Freezing winter leads to 23 percent drop in bike accidents

Largest temperature drop in 30 years kept us off bikes, say DfT

A rider braves snow in Scarborough in January 2013

Icy weather keeping riders off bikes contributed to a 23 percent reduction in injured or killed cyclists between January and March 2013 compared to the same period in 2012, Department for Transport road casualty figures show today. 


The statistical note said the temperature between January and March 2013 was almost 3°C colder than for the same period the previous year – the largest change in 30 years.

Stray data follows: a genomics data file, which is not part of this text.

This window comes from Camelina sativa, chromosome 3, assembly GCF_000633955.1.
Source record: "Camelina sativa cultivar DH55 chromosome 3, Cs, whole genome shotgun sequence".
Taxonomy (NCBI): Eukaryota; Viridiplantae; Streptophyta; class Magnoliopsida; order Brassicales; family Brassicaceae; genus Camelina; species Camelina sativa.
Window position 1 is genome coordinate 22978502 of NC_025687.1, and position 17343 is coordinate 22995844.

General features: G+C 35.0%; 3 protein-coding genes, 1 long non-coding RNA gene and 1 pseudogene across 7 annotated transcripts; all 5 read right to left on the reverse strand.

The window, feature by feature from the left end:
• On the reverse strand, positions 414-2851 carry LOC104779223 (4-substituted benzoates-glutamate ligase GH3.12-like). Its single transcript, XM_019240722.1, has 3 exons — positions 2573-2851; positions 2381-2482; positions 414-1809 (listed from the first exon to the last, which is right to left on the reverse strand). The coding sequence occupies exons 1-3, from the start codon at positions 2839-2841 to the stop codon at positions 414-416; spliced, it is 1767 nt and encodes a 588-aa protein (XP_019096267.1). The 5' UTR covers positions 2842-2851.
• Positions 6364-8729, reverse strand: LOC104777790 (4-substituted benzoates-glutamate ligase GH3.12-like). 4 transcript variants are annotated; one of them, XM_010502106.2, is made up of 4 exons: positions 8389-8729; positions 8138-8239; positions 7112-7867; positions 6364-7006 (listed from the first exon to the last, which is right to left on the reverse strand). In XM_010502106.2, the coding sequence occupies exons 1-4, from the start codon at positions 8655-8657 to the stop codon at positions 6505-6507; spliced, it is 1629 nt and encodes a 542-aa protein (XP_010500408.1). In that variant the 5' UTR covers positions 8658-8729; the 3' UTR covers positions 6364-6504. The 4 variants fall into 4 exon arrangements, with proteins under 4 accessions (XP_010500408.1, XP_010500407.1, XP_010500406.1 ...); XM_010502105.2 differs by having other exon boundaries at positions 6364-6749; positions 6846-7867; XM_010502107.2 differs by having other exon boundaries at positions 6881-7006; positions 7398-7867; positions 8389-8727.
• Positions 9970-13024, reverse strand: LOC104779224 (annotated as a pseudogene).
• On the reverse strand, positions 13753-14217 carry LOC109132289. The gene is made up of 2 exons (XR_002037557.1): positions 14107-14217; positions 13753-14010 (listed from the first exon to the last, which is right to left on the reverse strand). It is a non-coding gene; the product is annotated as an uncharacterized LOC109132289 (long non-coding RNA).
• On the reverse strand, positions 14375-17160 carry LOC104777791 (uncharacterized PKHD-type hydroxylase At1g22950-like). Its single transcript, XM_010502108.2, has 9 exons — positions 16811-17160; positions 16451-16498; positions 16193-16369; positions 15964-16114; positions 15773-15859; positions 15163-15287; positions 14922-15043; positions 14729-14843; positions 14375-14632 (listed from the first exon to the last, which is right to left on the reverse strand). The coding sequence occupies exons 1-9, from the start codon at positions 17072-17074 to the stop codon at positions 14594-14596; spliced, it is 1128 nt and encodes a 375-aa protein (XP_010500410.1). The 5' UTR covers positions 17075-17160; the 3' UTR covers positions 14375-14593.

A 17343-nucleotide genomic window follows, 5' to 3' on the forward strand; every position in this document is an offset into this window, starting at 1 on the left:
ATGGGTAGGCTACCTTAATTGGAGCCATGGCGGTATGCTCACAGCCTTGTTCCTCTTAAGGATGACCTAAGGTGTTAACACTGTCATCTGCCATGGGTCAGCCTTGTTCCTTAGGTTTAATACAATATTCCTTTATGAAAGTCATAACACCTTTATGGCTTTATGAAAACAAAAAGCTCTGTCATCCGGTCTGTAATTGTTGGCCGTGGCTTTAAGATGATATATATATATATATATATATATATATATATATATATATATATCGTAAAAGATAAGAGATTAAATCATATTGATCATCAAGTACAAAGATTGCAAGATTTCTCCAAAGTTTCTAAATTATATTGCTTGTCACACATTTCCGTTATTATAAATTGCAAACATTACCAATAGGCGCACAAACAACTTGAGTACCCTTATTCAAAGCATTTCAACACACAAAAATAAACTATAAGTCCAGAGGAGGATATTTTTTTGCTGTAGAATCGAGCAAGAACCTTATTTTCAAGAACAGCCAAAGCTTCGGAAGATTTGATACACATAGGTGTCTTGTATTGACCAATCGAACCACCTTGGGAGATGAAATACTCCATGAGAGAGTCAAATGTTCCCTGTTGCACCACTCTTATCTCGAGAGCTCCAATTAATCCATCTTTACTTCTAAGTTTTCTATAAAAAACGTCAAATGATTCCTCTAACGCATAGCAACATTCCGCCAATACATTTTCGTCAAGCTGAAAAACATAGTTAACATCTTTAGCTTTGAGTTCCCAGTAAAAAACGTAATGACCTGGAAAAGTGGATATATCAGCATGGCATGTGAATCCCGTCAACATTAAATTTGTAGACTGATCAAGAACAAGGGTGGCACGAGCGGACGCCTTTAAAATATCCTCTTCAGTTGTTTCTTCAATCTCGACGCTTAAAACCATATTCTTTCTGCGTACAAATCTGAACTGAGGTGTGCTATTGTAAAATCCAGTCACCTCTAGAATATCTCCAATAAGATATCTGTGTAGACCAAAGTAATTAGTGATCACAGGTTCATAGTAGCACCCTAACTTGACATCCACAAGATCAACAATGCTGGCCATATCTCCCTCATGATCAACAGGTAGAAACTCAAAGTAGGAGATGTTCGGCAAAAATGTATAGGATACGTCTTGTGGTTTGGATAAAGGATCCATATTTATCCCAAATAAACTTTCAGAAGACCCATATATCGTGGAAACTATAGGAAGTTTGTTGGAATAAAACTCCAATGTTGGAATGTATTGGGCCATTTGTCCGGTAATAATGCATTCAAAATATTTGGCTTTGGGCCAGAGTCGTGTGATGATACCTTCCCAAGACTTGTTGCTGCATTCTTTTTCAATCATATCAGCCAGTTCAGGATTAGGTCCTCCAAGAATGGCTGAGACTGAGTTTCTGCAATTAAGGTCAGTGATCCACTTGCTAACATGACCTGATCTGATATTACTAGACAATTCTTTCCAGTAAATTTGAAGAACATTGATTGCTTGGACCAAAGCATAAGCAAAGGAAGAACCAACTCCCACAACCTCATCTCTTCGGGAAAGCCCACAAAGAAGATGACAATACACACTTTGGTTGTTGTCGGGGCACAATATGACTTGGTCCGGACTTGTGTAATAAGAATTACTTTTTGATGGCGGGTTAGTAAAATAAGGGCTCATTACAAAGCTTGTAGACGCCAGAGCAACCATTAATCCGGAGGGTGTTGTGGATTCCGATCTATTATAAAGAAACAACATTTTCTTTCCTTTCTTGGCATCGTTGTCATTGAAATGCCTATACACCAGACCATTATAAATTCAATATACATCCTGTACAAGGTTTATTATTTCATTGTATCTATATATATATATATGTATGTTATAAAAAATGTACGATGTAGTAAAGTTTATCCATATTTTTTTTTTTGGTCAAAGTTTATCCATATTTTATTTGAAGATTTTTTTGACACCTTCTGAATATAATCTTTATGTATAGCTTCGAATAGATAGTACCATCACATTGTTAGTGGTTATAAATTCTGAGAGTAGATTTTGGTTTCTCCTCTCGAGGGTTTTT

“It is therefore likely that the markedly colder weather in 2013 would have reduced the numbers of vulnerable road users (particularly pedal cyclists and motorcyclists) on the road, reducing their exposure to accidents,” says the DfT report.

However, longitudinal data stretching back to 2004 shows that occurrences of cyclists being killed or seriously injured in accidents (termed KSI figures) has been rising incrementally from 2,388 in 2004 to 3,158 in the first quarter of 2013.


Cycling still has the lowest number of reported KSI incidents among motorists (8,777 serious incidents), walkers (5,658) and motorcyclists (5,017) over the January to March 2013 period.